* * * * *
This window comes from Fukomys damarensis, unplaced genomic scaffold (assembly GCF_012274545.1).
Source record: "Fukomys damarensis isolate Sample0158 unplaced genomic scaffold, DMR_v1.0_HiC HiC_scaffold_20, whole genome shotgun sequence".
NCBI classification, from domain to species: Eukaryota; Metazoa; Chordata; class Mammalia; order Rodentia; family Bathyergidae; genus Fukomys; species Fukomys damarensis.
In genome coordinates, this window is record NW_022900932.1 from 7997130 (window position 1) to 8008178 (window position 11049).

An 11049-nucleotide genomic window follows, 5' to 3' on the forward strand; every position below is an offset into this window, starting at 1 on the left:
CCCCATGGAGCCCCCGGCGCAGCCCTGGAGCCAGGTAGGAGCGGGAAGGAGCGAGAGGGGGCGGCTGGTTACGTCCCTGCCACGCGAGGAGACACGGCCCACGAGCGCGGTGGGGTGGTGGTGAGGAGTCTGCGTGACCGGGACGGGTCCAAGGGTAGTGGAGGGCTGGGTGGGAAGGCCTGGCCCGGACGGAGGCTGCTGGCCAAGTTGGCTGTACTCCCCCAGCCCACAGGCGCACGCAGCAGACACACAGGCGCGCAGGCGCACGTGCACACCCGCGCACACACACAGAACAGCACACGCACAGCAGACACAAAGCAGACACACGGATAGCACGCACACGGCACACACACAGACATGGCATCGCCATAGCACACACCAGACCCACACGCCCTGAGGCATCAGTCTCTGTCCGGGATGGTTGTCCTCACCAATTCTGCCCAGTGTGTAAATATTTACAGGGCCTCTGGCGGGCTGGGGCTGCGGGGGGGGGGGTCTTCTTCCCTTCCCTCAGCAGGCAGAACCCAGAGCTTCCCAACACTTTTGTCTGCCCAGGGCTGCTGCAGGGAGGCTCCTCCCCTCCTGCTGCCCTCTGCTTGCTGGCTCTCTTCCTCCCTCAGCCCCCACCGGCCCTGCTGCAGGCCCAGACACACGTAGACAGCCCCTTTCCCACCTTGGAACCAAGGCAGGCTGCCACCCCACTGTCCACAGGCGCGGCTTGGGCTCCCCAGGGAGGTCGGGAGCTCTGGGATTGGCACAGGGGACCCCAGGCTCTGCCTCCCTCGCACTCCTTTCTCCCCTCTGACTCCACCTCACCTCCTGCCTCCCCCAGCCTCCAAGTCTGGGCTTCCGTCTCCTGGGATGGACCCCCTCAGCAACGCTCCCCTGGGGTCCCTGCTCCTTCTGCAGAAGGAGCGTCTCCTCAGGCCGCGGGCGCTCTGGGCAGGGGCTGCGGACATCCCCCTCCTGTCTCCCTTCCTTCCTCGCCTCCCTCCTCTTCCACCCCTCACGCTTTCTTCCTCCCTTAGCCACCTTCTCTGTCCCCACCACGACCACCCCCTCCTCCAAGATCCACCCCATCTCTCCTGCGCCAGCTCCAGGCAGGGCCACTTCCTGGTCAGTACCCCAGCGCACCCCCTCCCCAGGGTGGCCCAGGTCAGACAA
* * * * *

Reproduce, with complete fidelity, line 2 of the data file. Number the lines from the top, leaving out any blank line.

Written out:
Source record: "Fukomys damarensis isolate Sample0158 unplaced genomic scaffold, DMR_v1.0_HiC HiC_scaffold_20, whole genome shotgun sequence".